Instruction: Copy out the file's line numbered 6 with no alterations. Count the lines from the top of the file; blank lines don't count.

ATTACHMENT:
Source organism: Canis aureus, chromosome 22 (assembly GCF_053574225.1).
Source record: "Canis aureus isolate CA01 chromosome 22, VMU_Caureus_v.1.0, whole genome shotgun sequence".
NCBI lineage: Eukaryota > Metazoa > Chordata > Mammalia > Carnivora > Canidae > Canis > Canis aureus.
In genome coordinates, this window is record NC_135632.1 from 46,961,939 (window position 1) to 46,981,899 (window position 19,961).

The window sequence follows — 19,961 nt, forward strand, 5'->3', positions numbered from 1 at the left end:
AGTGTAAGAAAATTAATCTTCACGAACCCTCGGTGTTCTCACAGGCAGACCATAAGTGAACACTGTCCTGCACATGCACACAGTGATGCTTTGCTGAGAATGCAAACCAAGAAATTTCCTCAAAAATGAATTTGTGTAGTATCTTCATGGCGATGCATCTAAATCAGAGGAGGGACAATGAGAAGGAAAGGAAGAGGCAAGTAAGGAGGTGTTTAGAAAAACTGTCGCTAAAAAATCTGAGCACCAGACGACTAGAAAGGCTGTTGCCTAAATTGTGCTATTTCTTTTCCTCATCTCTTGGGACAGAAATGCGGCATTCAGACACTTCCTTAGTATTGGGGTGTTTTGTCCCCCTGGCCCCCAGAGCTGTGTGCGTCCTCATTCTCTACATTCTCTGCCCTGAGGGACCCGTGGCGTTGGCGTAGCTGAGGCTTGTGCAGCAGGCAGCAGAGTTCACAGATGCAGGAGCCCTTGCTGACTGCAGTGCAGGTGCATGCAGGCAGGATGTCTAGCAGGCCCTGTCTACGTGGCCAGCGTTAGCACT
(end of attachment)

AGTGTAAGAAAATTAATCTTCACGAACCCTCGGTGTTCTCACAGGCAGACCATAAGTGAACACTGTCCTGCACATGCACACAGTGATGCTTTGCTGAGAATGCAAACCAAGAAATTTCCTCAAAAATGAATTTGTGTAGTATCTTCATGGCGATGCATCTAAATCAGAGGAGGGACAATGAGAAGGAAAGGAAGAGGCAAGTAAGGAGGTGTTTAGAAAAACTGTCGCTAAAAAATCTGAGCACCAGACGACTAGAAAGGCTGTTGCCTAAATTGTGCTATTTCTTTTCCTCATCTCTTGGGACAGAAATGCGGCATTCAGACACTTCCTTAGTATTGGGGTGTTTTGTCCCCCTGGCCCCCAGAGCTGTGTGCGTCCTCATTCTCTACATTCTCTGCCCTGAGGGACCCGTGGCGTTGGCGTAGCTGAGGCTTGTGCAGCAGGCAGCAGAGTTCACAGATGCAGGAGCCCTTGCTGACTGCAGTGCAGGTGCATGCAGGCAGGATGTCTAGCAGGCCCTGTCTACGTGGCCAGCGTTAGCACT